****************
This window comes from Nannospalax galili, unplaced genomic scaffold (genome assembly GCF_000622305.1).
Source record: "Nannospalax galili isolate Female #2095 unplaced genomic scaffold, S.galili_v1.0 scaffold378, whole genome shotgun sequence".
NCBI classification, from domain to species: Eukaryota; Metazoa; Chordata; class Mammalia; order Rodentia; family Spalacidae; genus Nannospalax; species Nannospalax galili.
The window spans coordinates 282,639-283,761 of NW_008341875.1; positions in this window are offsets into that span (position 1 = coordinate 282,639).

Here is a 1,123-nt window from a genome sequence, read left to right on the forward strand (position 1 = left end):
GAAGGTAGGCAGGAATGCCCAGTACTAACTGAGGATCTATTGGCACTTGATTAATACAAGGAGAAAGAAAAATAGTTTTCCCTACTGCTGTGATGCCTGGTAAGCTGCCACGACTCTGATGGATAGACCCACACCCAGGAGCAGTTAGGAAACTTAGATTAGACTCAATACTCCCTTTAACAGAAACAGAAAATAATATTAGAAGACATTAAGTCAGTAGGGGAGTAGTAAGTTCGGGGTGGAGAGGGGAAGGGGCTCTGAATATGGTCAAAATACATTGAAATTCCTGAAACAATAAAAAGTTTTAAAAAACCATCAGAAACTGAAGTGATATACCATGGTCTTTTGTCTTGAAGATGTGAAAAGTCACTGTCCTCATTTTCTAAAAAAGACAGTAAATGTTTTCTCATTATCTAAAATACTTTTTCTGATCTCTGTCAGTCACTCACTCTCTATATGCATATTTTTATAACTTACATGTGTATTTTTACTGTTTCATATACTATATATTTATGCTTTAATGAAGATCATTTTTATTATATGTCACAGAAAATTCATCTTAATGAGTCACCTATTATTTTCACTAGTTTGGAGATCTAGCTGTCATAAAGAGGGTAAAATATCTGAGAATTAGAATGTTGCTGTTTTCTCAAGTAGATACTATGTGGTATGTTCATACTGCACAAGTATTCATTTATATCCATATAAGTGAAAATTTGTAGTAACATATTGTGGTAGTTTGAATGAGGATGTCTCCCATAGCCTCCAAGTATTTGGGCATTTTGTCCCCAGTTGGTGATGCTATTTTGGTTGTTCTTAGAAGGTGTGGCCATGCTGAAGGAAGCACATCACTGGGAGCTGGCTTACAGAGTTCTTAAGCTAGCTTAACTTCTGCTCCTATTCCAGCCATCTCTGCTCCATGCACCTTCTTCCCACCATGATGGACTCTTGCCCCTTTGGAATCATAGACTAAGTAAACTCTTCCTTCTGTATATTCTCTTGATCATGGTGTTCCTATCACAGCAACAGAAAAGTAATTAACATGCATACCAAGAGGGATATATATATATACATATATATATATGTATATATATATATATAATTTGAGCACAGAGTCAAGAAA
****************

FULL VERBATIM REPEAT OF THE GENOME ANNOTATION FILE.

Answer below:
This window comes from Nannospalax galili, unplaced genomic scaffold (genome assembly GCF_000622305.1).
Source record: "Nannospalax galili isolate Female #2095 unplaced genomic scaffold, S.galili_v1.0 scaffold378, whole genome shotgun sequence".
NCBI classification, from domain to species: Eukaryota; Metazoa; Chordata; class Mammalia; order Rodentia; family Spalacidae; genus Nannospalax; species Nannospalax galili.
The window spans coordinates 282,639-283,761 of NW_008341875.1; positions in this window are offsets into that span (position 1 = coordinate 282,639).

Here is a 1,123-nt window from a genome sequence, read left to right on the forward strand (position 1 = left end):
GAAGGTAGGCAGGAATGCCCAGTACTAACTGAGGATCTATTGGCACTTGATTAATACAAGGAGAAAGAAAAATAGTTTTCCCTACTGCTGTGATGCCTGGTAAGCTGCCACGACTCTGATGGATAGACCCACACCCAGGAGCAGTTAGGAAACTTAGATTAGACTCAATACTCCCTTTAACAGAAACAGAAAATAATATTAGAAGACATTAAGTCAGTAGGGGAGTAGTAAGTTCGGGGTGGAGAGGGGAAGGGGCTCTGAATATGGTCAAAATACATTGAAATTCCTGAAACAATAAAAAGTTTTAAAAAACCATCAGAAACTGAAGTGATATACCATGGTCTTTTGTCTTGAAGATGTGAAAAGTCACTGTCCTCATTTTCTAAAAAAGACAGTAAATGTTTTCTCATTATCTAAAATACTTTTTCTGATCTCTGTCAGTCACTCACTCTCTATATGCATATTTTTATAACTTACATGTGTATTTTTACTGTTTCATATACTATATATTTATGCTTTAATGAAGATCATTTTTATTATATGTCACAGAAAATTCATCTTAATGAGTCACCTATTATTTTCACTAGTTTGGAGATCTAGCTGTCATAAAGAGGGTAAAATATCTGAGAATTAGAATGTTGCTGTTTTCTCAAGTAGATACTATGTGGTATGTTCATACTGCACAAGTATTCATTTATATCCATATAAGTGAAAATTTGTAGTAACATATTGTGGTAGTTTGAATGAGGATGTCTCCCATAGCCTCCAAGTATTTGGGCATTTTGTCCCCAGTTGGTGATGCTATTTTGGTTGTTCTTAGAAGGTGTGGCCATGCTGAAGGAAGCACATCACTGGGAGCTGGCTTACAGAGTTCTTAAGCTAGCTTAACTTCTGCTCCTATTCCAGCCATCTCTGCTCCATGCACCTTCTTCCCACCATGATGGACTCTTGCCCCTTTGGAATCATAGACTAAGTAAACTCTTCCTTCTGTATATTCTCTTGATCATGGTGTTCCTATCACAGCAACAGAAAAGTAATTAACATGCATACCAAGAGGGATATATATATATACATATATATATATGTATATATATATATATAATTTGAGCACAGAGTCAAGAAA